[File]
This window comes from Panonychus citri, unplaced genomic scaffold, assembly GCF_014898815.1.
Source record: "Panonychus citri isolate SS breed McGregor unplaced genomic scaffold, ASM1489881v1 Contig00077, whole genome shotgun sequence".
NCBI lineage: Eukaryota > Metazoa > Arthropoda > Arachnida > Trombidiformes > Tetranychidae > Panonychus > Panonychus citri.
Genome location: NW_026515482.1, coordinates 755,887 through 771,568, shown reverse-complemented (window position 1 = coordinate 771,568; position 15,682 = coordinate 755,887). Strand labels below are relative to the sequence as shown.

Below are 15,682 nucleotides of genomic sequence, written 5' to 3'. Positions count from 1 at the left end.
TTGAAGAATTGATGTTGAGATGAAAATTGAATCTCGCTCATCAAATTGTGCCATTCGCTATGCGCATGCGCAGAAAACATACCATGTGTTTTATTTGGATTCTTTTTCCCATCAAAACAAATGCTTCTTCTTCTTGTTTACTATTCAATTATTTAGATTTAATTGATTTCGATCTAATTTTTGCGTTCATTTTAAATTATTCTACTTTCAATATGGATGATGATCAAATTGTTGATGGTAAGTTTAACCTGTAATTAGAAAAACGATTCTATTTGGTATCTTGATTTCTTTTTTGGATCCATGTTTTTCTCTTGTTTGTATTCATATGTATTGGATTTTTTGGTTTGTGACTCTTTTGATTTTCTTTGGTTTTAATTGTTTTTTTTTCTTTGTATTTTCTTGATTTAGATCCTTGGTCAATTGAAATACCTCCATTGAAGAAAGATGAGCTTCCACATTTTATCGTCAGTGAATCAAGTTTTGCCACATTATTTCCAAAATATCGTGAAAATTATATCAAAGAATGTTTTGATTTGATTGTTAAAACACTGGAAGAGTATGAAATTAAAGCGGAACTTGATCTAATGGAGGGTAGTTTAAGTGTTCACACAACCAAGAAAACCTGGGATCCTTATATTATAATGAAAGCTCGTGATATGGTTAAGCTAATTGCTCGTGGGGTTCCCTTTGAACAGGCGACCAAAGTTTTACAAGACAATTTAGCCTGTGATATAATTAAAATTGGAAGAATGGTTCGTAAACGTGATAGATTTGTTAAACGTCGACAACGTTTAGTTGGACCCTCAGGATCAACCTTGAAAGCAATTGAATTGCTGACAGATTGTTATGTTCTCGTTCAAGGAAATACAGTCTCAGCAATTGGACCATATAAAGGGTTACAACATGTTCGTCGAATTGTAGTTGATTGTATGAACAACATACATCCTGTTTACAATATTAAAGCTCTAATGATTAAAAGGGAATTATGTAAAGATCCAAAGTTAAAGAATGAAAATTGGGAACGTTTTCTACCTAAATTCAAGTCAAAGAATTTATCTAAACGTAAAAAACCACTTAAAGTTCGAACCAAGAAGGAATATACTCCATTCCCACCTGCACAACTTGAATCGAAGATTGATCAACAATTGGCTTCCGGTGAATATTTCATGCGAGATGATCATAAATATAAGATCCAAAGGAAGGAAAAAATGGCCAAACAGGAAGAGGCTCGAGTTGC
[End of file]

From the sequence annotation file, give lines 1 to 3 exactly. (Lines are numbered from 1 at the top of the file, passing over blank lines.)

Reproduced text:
This window comes from Panonychus citri, unplaced genomic scaffold, assembly GCF_014898815.1.
Source record: "Panonychus citri isolate SS breed McGregor unplaced genomic scaffold, ASM1489881v1 Contig00077, whole genome shotgun sequence".
NCBI lineage: Eukaryota > Metazoa > Arthropoda > Arachnida > Trombidiformes > Tetranychidae > Panonychus > Panonychus citri.